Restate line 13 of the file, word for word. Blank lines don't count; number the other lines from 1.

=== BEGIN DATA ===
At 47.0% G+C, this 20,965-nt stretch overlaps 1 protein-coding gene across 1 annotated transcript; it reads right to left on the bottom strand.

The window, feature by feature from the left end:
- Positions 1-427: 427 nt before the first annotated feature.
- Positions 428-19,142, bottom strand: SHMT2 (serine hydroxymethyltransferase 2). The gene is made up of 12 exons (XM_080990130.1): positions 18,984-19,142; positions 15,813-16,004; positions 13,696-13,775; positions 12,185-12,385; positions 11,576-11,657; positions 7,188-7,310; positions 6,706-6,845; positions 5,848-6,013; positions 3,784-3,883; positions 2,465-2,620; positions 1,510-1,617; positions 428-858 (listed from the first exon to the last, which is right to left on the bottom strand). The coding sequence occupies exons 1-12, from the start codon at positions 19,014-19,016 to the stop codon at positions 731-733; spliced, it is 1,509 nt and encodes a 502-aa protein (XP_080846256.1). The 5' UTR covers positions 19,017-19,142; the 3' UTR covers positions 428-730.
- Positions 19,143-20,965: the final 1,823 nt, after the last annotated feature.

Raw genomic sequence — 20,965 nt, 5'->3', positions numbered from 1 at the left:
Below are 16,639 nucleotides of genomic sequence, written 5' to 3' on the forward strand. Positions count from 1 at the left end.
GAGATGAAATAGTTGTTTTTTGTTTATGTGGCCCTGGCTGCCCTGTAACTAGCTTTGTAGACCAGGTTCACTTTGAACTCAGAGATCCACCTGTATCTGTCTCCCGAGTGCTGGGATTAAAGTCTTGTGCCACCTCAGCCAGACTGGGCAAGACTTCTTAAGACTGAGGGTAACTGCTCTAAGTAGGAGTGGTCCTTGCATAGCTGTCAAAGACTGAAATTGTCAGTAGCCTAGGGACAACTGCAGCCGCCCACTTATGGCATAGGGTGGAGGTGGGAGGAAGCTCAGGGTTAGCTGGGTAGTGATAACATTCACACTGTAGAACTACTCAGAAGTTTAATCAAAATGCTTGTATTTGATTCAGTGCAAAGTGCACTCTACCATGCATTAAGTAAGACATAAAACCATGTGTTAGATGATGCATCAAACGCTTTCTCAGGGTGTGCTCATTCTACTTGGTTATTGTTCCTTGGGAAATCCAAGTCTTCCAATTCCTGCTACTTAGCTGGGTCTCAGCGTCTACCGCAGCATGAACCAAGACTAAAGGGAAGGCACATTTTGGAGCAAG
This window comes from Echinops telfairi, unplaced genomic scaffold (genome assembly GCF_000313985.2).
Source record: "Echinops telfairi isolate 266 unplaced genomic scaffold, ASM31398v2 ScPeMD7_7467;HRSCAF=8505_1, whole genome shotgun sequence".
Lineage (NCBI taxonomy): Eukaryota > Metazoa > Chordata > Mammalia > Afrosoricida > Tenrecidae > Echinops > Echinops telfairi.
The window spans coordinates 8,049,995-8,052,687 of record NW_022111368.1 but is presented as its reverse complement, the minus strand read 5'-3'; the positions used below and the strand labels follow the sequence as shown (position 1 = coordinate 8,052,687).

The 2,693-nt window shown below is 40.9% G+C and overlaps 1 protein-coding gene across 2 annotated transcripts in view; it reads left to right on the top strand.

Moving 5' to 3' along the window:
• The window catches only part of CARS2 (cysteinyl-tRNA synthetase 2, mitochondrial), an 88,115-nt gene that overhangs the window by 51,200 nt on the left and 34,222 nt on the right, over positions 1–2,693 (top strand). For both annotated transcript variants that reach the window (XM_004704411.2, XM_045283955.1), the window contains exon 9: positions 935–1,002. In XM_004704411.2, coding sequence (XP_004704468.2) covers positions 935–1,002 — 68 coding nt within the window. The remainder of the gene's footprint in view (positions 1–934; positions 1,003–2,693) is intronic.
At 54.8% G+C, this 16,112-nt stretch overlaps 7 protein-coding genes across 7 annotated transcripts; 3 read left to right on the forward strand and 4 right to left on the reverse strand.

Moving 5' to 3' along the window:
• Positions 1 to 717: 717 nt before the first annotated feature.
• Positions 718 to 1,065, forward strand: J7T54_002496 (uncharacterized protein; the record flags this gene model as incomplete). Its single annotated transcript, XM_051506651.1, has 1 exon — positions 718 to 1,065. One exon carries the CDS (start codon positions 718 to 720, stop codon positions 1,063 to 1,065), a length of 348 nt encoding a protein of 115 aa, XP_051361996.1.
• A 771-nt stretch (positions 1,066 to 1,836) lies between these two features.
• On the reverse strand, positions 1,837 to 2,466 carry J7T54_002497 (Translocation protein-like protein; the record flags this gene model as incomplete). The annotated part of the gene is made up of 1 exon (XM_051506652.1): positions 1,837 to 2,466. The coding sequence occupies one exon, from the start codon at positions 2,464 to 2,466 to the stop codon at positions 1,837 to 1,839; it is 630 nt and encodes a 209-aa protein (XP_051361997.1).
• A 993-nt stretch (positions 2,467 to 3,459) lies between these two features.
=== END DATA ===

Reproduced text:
The 2,693-nt window shown below is 40.9% G+C and overlaps 1 protein-coding gene across 2 annotated transcripts in view; it reads left to right on the top strand.